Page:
NTV Looks Inside Nuclear Command BunkerMoscow NTV 27 Nov 95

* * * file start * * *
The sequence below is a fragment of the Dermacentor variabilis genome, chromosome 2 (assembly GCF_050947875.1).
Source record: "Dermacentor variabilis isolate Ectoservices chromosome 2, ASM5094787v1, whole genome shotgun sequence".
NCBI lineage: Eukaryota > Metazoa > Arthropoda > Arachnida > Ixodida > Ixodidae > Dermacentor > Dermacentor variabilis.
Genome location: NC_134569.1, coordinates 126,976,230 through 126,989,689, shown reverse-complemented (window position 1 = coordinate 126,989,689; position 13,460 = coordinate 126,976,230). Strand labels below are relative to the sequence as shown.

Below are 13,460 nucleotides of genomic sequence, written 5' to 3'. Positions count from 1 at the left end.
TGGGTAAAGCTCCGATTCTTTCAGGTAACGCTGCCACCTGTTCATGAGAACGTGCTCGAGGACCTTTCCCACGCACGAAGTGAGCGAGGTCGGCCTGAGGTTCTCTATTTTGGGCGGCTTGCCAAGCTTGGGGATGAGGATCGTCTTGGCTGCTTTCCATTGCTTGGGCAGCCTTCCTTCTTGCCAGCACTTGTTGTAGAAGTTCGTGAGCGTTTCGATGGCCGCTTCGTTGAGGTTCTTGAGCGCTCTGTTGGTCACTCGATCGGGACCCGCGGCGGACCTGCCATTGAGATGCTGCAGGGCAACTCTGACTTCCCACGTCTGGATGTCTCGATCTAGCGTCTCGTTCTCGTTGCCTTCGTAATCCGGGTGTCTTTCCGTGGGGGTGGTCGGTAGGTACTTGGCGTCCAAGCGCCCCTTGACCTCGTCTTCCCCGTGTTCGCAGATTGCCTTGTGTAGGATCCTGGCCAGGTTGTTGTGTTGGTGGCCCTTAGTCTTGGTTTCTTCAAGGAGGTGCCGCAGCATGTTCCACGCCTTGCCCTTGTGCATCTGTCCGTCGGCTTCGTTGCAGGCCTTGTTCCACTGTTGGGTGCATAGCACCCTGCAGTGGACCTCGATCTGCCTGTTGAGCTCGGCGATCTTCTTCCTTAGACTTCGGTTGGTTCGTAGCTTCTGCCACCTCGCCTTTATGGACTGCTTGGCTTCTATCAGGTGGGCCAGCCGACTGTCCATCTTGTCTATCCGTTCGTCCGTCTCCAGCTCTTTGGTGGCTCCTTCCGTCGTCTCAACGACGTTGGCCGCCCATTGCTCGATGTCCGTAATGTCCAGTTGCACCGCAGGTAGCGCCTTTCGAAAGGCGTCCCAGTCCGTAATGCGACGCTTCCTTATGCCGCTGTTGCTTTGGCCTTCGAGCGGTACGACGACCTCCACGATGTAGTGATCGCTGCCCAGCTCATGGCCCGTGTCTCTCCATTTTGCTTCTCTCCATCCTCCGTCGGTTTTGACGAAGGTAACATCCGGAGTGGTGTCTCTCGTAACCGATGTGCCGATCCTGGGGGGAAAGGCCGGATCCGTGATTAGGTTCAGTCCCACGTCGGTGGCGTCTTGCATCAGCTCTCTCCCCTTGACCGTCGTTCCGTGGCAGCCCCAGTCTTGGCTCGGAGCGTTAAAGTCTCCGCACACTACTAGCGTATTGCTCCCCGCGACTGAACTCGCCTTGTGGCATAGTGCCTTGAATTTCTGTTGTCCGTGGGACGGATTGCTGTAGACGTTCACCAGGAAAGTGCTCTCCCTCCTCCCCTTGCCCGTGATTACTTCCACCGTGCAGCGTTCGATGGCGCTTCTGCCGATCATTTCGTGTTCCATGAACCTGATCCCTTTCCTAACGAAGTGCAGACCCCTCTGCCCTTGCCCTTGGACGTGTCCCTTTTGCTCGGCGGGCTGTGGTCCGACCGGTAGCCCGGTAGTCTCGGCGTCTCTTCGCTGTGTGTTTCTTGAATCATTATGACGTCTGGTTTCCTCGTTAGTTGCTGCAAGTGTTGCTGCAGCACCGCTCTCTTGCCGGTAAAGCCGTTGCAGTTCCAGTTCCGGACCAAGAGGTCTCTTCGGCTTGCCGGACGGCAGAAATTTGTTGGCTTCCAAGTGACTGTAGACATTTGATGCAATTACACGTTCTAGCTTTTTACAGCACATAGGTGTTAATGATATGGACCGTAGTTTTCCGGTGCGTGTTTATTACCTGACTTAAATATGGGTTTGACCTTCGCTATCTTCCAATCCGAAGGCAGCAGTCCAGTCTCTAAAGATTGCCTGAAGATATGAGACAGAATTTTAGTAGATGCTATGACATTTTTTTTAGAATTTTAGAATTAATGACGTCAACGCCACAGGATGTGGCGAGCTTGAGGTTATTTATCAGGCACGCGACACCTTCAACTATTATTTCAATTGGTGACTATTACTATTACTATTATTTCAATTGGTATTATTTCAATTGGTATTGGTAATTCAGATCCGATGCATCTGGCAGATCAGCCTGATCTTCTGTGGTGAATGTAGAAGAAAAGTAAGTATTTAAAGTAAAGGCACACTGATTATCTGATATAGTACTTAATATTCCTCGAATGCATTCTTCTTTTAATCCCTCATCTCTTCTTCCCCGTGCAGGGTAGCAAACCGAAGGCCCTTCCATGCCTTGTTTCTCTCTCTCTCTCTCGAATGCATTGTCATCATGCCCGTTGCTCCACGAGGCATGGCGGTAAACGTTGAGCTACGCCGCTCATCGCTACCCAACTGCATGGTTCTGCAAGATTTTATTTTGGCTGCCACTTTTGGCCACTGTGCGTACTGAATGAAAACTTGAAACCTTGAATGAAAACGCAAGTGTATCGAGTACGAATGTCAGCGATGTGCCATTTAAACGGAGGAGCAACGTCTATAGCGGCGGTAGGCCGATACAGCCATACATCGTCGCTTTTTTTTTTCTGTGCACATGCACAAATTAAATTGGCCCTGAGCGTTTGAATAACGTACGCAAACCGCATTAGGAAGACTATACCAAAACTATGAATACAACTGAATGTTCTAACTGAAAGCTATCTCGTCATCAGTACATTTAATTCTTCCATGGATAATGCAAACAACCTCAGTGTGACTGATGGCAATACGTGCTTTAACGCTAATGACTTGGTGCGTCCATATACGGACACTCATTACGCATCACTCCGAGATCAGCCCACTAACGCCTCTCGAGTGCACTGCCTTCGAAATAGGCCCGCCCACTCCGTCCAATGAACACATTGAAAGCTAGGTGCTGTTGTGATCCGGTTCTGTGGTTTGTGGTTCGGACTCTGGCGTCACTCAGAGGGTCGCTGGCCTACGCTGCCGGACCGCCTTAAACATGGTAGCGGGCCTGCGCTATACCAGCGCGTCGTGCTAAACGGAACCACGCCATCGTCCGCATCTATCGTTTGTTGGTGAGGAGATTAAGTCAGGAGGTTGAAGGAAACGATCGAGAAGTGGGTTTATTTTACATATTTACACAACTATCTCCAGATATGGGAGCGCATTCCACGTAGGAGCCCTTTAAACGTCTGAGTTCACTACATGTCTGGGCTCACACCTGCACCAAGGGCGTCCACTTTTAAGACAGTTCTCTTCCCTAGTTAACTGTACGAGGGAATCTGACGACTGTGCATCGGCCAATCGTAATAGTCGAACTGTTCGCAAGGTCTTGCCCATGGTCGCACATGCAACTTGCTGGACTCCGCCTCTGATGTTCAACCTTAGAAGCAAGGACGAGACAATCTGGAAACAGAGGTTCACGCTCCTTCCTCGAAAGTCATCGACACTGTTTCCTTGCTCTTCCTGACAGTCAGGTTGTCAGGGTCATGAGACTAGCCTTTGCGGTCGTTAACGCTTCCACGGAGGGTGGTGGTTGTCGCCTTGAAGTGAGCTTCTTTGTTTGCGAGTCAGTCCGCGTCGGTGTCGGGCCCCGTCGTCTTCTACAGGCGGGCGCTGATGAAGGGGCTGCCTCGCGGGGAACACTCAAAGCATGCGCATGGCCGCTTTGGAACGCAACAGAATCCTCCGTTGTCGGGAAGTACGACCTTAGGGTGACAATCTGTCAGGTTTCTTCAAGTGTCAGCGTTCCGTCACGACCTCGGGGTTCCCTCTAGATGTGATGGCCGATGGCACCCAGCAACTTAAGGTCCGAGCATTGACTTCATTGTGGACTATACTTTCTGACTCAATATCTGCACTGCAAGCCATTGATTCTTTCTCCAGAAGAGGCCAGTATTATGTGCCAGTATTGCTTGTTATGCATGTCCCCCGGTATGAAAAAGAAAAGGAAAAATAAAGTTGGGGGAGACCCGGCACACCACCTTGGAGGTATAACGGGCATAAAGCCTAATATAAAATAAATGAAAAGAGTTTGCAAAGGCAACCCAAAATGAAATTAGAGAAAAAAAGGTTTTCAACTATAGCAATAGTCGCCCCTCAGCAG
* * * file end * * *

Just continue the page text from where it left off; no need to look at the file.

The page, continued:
by NTV correspondent Marianna Maksimovskaya on "Segodnya" program [Maksimovskaya] [Video footage of Maksimovskaya standing in front of a gray Mercedes] This Mercedes is probably the most notoriously famous of all special-designation cars. Having become the subject of two court trials and a stormy discussion in the press, the car may have brought its owner, Ministry of Defense Pavel Grachev, more aggravation than good. [Wide shot of a gray Mercedes and a black ZIL driving up to a General Staff building entrance] When he signed the papers authorizing the purchase of two Mercedes, the minister of defense certainly could not have dreamed even in his worst nightmare that the car's make would be linked in the press with his own name, and he would have to provide explanations as to why the cars had been purchased with funds from the wrong budget line item. ....for Grachev strictly because of the convenience of installing special communications equipment in it, not just for the car's representation value. [Close-ups of the car's front, door, and rear] Before this Mercedes, the minister of defense's official car was this ZIL [close-up of a ZIL], until recently a symbol of membership in the highest echelons of national leadership, but at the same time an extremely impractical vehicle. [Sergey Suprunenko, communications officer] [begin recording] Keep in mind that ZIL cars are individually assembled and every part is practically handmade. [end recording] By the way, these Mercedes cars, purchased by the military in Germany, were previously owned, but afterwards the minister's car was equipped with absolutely state-of- the-art communications. Only telephones are installed in the car's interior [close-up shot through the car's open passenger door]: All the equipment fits under this cover in the trunk. [Suprunenko opens the trunk and shows a roll-up cover hiding items in the back of the trunk] From this car, the minister of defense can establish a link with any place in the world the same way he would from his office. The exception is a direct link with Washington, which is installed only in Grachev's office. [Vladimir Vetrov, deputy chief of staff of the RF minister of defense] [Wide shot of Grachev's desk and Vetrov] [begin recording] The most remarkable item on this desk is this dark telephone [close-up of six telephones, five white and one black. Vetrov points to the black telephone], which the Russian minister of defense uses for communications with U.S. Secretary of Defense William Perry.[end recording] [Wide shot of Grachev's office] Grachev's office is fully automated [close-ups of a wall map being rolled out, a briefing folder, a telephone, and a communications panel with names under some buttons], and the minister gets the latest information on events in the world and the Armed Forces right here--daily, and, according to the military staff, very early in the morning, as soon as he arrives in the office. Naturally, the information is reported to the minister in the form of a brief, but, according to his aides, Grachev himself knows how to use a computer [a screen from a "Flight Simulator" game] and especially likes to play computer games. [Vetrov] [close-up] [begin recording] During my time on this job, to be honest, I have never seen the minister play them, although I did hear that he likes to. [Smiles] At home, probably. [end recording] All the minister of defense's communications are integrated into a system serviced by a special team. [Pan shot of 11 telephones and rows of computers] The communication lines have a backup, for instance, also in this bunker--the so-called secure situation room. [Wide shot of a large room with tables lined up in an L-shape, several wall monitors, numerous computer monitors, and a laptop computer on a close-by desk; close-up of a huge television screen] It is situated quite deep underground, but special natural-light lamps in these decorative windows create the complete imitation of a regular room. From this military command center the minister of defense can command all the Armed Forces [close-up of a bank of telephones on a swing shelf under the table, with a plaque designated "minister of defense" attached to the table's front edge], including the nuclear shield. By the way, for emergency situations there is a work station for the president too. [Vladimir Shuvalov, information support group chief] [begin recording] Here is the Russian Federation president's work station [he points to a chair in front of a desk; next to it, five computer monitors and a laptop in front of the minister of defense's work station]. Next to it is the minister of defense's station. [end recording] Naturally, both leaders would be present here only in an extreme emergency. But even in peace time the bunker does not remain unused [close-up of a bank of telephones on a swing shelf under a table and a plaque designated "president"]. Regulations require that they periodically conduct simulation sessions here [medium close-up of an officer at control panels with three monitors]. [Shuvalov] [standing at the minister of defense's station] [begin recording] During operations, from this station the Russian Federation president gives the command to launch--a simulation launch--missiles. [end recording] The last time Yeltsin and Grachev [photo of Yeltsin and Grachev at the same desk, with Baturin in the background] practiced launching missiles was at the end of 1994. The training exercise was a success. The communications worked perfectly, and the president was satisfied with the simulation. [Shot of a guard post outside the bunker door and an officer entering the room and closing the heavy door behind him] Marianna Maksimovskaya, Vladimir Avdeyev, NTV television company.
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